The 1916 Easter Rising that saw the deaths of 485 men, women and children, among them a number of swiftly enacted judicial executions, in a week of rioting around Dublin, seems to have clarified any remaining questions of national allegiance in Childers’s mind. “I am daily witness to the prostitution of the British army I served to fulfill the many aims I loathed and combated,” he wrote at the time. “I am Anglo-Irish by birth. Now I am identifying myself wholly with Ireland.”

The war over, Childers was a victim of the Spanish flu pandemic and barely survived. This was apparently another significant or decisive turning-point in his evolution from popular middlebrow author to radical activist. One of his biographers has speculated that Childers suffered a form of psychological breakdown during the winter of 1919-20 as a result, with a subsequent “addiction to danger that amounted almost to a death-wish.” It might be fair to say that the war and his illness served to remold him from an abstract supporter of Irish independence, and more broadly a free thinker on society and religion, into the incendiary figure who saw armed struggle as justified to achieve his political ends.

As if to illustrate the fact, in May 1920 Childers went on to publish Military Rule in Ireland, a stinging attack on British policy, and followed it by a series of articles in the weekly Irish Bulletintearing the Liberal prime minister David Lloyd George to shreds. Childers was secretary to the delegation that eventually negotiated an accommodation with the Westminster parliament in December 1921, providing for Irish Home Rule 12 months later. Following that, the proposal went, the Dublin government would act as a self-sufficient dominion of the British Empire, much like Canada or Australia. It also required the taking of an oath of allegiance to the crown. Lloyd George wrote in his diary of a “sullen” Childers, seething with “compressed wrath” that his attempts to bring about total and immediate Irish independence had failed. Winston Churchill went one further, calling him a “murderous renegade” and a “strange being, actuated by a deadly hatred for the land of his birth.”

Winston Churchill called Childers a “murderous renegade” and a “strange being, actuated by a deadly hatred for the land of his birth.”

The 1921 Anglo-Irish Treaty spurred Childers, and others of his persuasion, such as the National Army commander Michael Collins, to take direct action in the face of what they saw as a sellout to London. Collins himself was ambushed and killed—it remains unclear whether by a hard-core nationalist, or by a British sniper—in August 1922.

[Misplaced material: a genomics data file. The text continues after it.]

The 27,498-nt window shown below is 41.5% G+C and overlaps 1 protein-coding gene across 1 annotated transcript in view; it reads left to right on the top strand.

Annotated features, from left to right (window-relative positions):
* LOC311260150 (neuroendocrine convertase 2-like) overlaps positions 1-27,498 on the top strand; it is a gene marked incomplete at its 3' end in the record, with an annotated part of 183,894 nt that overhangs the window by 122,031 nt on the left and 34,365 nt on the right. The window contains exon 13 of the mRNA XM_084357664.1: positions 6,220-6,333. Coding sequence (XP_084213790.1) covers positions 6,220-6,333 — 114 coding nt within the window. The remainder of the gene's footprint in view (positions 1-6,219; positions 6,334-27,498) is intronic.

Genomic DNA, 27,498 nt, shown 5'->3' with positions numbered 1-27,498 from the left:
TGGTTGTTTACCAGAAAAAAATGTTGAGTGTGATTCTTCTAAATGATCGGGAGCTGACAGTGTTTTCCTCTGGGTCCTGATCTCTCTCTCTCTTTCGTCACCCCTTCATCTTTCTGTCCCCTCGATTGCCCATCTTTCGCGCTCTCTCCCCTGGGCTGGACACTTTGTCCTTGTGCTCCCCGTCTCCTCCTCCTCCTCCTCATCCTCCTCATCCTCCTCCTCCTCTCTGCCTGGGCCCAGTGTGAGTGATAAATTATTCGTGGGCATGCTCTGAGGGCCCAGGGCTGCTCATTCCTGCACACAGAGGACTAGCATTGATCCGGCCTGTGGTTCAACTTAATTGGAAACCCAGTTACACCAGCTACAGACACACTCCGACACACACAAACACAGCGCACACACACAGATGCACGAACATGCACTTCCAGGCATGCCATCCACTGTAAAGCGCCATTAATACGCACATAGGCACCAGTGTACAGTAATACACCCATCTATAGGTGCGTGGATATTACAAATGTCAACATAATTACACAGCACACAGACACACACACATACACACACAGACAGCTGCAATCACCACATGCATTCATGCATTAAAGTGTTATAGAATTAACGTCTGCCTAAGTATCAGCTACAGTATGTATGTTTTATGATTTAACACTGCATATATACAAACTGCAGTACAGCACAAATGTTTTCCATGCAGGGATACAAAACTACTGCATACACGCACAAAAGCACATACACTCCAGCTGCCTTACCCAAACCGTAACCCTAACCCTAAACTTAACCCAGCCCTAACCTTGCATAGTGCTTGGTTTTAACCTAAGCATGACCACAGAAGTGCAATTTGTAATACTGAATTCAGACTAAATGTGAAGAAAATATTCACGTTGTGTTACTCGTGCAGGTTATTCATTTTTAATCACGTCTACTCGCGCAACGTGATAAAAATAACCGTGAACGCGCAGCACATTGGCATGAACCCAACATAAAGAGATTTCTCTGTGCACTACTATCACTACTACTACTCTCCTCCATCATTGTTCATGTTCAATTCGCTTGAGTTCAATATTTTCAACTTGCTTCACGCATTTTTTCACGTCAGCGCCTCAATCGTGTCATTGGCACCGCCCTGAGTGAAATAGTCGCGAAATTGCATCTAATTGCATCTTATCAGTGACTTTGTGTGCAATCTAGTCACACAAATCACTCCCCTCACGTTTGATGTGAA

This was far from the only violent episode that distinguished the long and bloody troubles that followed the treaty with London. After a further series of articles in the provocatively titled War News, the now frail middle-aged Childers set off by bicycle in early November 1922 from his current home in County Kerry on a 200-mile journey to confer with the recent Irish Republican president Éamon de Valera and his fellow rebels in Dublin. There might almost be a certain wry comedy to the scene but for its tragic consequences. Childers was arrested by British troops along the way and found to be in possession of a small .32 caliber pistol, in violation of recently passed legislation.

The subsequent judicial proceedings were swift. Childers was taken to Dublin, where he was put on trial for treason a week later. The proceedings ended on Nov. 18, 1922, after the defendant had refused to recognize the legitimacy of the British military tribunal convened for the event. The possession of the pistol was enough to condemn him to death.

Childers lodged an appeal against the sentence, and this was heard the following day by a civil magistrate who said he lacked jurisdiction because of the ongoing paramilitary disturbances in the area. “The prisoner disputes the authority of the Tribunal and comes to this court for protection,” the judge wrote, “but its answer must be that its jurisdiction is ousted by the state of war that he himself has helped to produce.”

Early on the morning of Nov. 24, 1922, Childers, now a stooped, gaunt-looking man of 52, was led into a tin-roofed shed used as a firing range at the Beggars Bush barracks in Dublin, where a row of 12 soldiers was waiting for him in front of an open coffin. Perhaps nothing in the life of this brilliant, troubled and sometimes perverse figure became him like the leaving it. After shaking the hand of each member of the firing squad, his final words were: “Take a step or two forwards, lads, it will be easier that way.”

A few hours earlier, Childers’s 16-year-old son—also named Erskine, and a future president of Ireland—had been allowed to briefly visit his father in his cell. The condemned man made him promise two things: that he would forgive every minister in the provisional government who was responsible for his death, and that if he ever went into politics he was never to seek to capitalize on his execution.

The younger Childers did as he was asked, and in later years sometimes produced a scrap of paper on which his father had written his last testament: “I die loving England, and passionately pray that she may change completely and passionately towards Ireland.”

More: Books / Ireland

The latest from america

Gerard O’Connell and host Colleen Dulle analyze the reported forthcoming appointment of Archbishop Georg Gänswein, Benedict XVI’s longtime secretary and how it fits into the archbishop’s often publicly tumultuous relationship with Pope Francis.
Inside the VaticanApril 18, 2024
A Reflection for Saturday of the Fourth Week of Easter, by Ashley McKinless
Ashley McKinlessApril 17, 2024
A Homily for the Fourth Sunday of Easter, by Father Terrance Klein
Terrance KleinApril 17, 2024
A student works in his "Writing Our Catholic Faith" handwriting book during a homeschool lesson July 29, 2020. (CNS photo/Karen Bonar, The Register)
Hybrid schools offer greater flexibility, which can allow students to pursue other interests like robotics or nature studies or simply accommodate a teenager’s preferred sleep schedule.
Laura LokerApril 17, 2024